Obama sold himself as the image of moderation and superior temperament. But there has been nothing moderate about his first year, and his temperament has turned crabby, irritable, and condescending. Perhaps that was always his disposition, but only on occasion did the mask slip (“Can’t I eat my waffle?” and his crack about Bible-clutching Americans, being two vivid examples). Some cling fast to the campaign persona. David Brooks insists that Obama “has created a thoughtful, pragmatic administration marked by a culture of honest and vigorous debate.” That would come as a shock to those whom he has vilified (the list includes Fox News and Gallup, remember) and the voters, who see an attempted government takeover of health care and a mound of debt. Indeed Brooks himself concedes:
Driven by circumstances and self-confidence, the president has made himself the star performer in the national drama. He has been ubiquitous, appearing everywhere, trying to overhaul most sectors of national life: finance, health, energy, automobiles and transportation, housing, and education, among others.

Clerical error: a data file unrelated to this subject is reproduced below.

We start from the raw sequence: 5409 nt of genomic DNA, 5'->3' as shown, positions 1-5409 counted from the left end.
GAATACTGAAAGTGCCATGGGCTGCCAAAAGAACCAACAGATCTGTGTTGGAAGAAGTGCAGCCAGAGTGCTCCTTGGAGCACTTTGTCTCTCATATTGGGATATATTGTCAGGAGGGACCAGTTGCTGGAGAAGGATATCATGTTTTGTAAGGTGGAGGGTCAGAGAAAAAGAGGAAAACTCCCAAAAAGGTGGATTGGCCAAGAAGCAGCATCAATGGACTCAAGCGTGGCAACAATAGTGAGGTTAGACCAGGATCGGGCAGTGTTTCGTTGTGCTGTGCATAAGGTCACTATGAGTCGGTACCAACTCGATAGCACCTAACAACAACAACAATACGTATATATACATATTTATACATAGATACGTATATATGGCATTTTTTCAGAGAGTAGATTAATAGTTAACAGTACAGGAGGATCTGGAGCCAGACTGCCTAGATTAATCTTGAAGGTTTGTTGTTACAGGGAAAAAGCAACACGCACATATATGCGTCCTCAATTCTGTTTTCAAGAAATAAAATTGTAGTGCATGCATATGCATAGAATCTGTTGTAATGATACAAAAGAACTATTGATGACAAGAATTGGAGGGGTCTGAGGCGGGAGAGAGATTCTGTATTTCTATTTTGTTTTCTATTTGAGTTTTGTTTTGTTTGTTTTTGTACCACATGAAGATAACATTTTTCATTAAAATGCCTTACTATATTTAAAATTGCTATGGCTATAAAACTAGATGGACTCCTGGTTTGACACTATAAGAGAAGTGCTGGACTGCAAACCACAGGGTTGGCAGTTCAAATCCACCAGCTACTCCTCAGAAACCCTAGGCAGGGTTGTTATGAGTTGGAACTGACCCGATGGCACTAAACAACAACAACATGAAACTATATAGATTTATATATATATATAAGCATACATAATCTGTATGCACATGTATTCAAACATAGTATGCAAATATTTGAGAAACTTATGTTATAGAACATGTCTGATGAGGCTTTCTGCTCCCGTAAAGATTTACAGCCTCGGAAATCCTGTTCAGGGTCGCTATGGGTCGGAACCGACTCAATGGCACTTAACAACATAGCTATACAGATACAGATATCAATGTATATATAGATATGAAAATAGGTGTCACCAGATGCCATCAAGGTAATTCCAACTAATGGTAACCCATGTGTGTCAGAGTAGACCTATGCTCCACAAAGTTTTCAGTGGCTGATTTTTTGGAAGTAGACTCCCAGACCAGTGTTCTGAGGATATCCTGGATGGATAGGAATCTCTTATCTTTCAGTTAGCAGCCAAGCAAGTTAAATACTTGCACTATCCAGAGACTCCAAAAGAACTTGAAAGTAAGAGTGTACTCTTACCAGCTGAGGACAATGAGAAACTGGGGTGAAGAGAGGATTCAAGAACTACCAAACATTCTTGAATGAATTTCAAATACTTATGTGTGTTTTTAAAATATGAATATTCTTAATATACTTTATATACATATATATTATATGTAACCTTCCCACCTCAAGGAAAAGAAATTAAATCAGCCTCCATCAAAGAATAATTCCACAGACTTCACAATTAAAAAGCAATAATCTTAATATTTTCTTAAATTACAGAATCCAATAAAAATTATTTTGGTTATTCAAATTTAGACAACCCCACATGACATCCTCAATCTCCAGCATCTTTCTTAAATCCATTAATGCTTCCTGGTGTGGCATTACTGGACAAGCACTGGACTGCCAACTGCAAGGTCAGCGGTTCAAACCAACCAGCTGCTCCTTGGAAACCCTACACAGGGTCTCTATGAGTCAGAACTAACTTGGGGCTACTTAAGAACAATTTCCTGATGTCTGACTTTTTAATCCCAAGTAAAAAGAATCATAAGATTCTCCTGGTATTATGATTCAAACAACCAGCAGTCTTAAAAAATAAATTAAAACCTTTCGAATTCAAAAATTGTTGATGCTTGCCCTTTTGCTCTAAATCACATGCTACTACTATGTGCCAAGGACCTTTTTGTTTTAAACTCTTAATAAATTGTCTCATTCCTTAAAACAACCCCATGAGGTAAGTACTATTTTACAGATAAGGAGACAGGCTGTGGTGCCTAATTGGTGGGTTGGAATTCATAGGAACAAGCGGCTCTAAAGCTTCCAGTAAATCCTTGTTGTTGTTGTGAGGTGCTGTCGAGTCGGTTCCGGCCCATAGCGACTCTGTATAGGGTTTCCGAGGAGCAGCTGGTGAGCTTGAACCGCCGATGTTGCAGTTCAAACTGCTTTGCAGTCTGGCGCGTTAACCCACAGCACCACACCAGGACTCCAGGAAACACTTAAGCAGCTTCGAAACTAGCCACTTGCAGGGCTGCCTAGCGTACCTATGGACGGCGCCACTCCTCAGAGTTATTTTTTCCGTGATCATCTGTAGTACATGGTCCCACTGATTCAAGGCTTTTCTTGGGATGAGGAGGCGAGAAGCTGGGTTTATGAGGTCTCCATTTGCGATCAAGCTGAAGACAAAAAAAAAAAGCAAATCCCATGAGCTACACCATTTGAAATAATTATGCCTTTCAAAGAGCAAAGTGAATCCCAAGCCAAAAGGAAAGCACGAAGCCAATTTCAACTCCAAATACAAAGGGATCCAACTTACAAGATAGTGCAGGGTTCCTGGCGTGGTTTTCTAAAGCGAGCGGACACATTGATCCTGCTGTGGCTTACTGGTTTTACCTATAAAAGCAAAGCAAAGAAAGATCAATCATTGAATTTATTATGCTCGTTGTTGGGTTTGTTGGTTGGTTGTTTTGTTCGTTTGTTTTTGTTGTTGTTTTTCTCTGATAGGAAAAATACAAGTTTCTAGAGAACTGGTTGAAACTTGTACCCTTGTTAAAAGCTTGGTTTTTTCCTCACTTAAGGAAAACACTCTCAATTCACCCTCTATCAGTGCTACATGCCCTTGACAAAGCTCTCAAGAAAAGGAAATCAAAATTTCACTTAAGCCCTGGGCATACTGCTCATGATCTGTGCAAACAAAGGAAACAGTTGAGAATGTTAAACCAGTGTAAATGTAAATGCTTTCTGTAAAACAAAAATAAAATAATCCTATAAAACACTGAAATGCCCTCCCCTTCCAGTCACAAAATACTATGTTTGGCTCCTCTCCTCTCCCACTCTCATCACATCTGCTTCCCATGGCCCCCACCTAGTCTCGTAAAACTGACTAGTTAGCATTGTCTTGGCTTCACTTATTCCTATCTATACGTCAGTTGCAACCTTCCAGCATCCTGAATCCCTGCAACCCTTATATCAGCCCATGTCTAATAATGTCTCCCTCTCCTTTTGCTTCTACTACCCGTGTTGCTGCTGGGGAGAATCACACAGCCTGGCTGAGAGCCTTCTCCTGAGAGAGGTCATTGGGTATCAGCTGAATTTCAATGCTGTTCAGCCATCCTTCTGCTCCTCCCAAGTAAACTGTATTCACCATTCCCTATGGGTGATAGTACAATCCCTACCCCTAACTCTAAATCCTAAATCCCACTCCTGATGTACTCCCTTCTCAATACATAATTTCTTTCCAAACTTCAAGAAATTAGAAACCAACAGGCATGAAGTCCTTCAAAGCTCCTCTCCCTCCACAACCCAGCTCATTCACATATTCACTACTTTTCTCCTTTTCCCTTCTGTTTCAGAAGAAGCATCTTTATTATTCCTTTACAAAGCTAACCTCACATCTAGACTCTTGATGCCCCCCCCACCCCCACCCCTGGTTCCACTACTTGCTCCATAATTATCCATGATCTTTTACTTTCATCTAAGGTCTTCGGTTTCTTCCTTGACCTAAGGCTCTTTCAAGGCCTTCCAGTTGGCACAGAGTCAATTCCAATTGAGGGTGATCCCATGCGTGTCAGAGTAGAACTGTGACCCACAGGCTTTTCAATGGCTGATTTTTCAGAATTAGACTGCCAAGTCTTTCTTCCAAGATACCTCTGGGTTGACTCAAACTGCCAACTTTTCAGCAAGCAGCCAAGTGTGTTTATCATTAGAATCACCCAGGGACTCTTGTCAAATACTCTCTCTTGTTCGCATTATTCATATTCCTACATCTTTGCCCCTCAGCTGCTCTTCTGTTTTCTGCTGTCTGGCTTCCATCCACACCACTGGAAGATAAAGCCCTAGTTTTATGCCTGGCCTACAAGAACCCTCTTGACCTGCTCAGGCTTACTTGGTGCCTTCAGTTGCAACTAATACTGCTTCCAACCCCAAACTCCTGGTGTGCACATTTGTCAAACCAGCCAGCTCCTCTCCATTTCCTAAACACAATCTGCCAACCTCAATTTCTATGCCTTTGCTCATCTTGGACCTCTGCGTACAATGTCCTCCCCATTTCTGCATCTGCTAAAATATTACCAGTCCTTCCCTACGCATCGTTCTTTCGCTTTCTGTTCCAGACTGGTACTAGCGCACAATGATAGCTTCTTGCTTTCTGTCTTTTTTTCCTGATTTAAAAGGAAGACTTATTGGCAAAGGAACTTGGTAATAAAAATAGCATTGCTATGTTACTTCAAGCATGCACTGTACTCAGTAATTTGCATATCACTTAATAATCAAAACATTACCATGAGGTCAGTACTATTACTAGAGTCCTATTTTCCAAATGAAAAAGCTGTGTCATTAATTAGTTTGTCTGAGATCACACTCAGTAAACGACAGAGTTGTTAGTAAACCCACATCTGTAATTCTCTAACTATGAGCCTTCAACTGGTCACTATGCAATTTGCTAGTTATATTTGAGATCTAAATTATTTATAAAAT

So perhaps Obama’s not so moderate after all. But the unveiling of Obama’s personality and of his policy goals has stirred the public, which, as Brooks concedes, recoils from “any effort to centralize authority or increase the role of government.” Unfortunately for Obama and his faithful pundits, that gives voters plenty to recoil from. Unlike Brooks, they no longer consider him “temperate, thoughtful and pragmatic.” His actions tell a different story; his policies reveal a radicalism and arrogance born of the belief that the federal government has nearly unlimited capacity to take over more and more decision-making authority and aggrandize more and more power.
There was an alternative for Obama, an alternative to this narcissism and aggressive statism. He could have governed as he campaigned. But he made a choice, and unless he reverses course, he’ll be judged on the results.